Writing Music About

Resistant Materials

A collection of poems from 2012.

The Tyranny of Language

The compulsion
is a form of idiocy.
I realise that.

Words are tools
to lever the inchoate
into coherence.
To shape trajectories
of reason
across the otherwise.

The logic of the arc
isn’t just compelling,
it seems inescapable.

That is the trick
that language plays.

Every tyrant has his logic –
words, shapes, symbols, notes –
to make them masters
of their petty universe.

Byzantine schemes
with private audiences,
fusing matter into beams of energy
that will streak across
the very public void.


I am searching for stillness
in corners unvisited
except for the purposes of mapping.

Places where nothing takes place.

Where science knows it
and keeps clear.


We were on the cusp –
I remember it well –
just inside the event horizon,
not that we’d have known it as such
at the time.

There was a witness,
a man of the cloth
as I recall.
He can probably confirm.
He was only on tea or coffee.

I had said to her
I don’t think I’ll make it;
won’t make enough for it.

They’re takers, we agreed,
they drain you dry.

And so we sealed the deal
to retreat to the safety of the shadow
of never knowing
but having enough.

I wrote it down as a refrain.
We sing it on high days and holidays
when no one is listening.


I found a patch of sterile dirt,
no more than dust really.
And in that dirt
laid out the germ
of a carefully considered
critique of the soil.

I didn’t go too deep –
there was no point –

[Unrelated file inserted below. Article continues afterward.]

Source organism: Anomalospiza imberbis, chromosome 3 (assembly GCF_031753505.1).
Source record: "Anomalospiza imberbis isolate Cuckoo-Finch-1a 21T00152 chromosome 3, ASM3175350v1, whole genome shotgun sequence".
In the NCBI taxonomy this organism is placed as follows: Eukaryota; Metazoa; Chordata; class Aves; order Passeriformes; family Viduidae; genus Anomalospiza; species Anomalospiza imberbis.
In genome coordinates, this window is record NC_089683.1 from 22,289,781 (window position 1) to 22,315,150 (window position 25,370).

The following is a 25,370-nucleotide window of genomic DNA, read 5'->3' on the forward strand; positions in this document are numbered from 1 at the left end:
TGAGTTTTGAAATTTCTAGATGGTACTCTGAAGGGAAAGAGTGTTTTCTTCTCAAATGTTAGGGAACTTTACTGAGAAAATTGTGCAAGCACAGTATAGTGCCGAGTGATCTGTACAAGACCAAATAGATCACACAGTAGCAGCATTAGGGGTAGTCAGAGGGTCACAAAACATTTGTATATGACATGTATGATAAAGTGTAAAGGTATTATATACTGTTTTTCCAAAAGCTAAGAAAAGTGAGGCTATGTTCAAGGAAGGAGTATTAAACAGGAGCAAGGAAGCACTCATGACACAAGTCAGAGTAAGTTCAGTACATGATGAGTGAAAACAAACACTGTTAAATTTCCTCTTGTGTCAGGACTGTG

and anyway,
I wanted the light
(such that there was)
to fall on it.

And then I watched and waited.

Still I watch and wait.
Wait, for nothing.
A nothing that will confirm

Something In-between

I was untutored then
in the ways of the world.
Had no idea what they were
or what they weren’t,
or that they didn’t really matter in the end.

There is bread and there is peat.
I am something in-between.
Always something in-between.

I hung myself a sign
on a tree that tripped me up
as I fled the forest darkness for the light.
My sign said ‘Sorry for the inconvenience.’
I didn’t know back then
I’d hung it on the tree of life.

I felt the sap rise up
and knew it was not for me
and not for want of trying.

There is bread and there is peat.
I am something in between.
Something soft and incomplete.


The twisted mystery has
wrapped itself around
another thread.

Strands of nature and
history combining to form
a new kind of rope.

It is this rope I sense
hauling me ever upwards.

It drags me from my sleep.
against my will,
I find myself climbing the walls
of my bedroom.
hanging from the door –

In pursuit of something
that does not have a name
but is felt
deep in my belly
where it now lives.

I am only ten years old
but my reading age
is much, much older.


I’m hiding from the kettle
deep under the duvet.

We have gone to northern France
looking for a ferry,
but all we find
are villages of memorials
to some or other incident –
plague or war –
that left the mills to rust.

We say that it is beautiful,
and it is.

I’m deeper now
dredging signs and road markings
from somewhere.


And we wander.
save for the fullness
of our bellies.

Hungry for anything
and everything.

We don’t know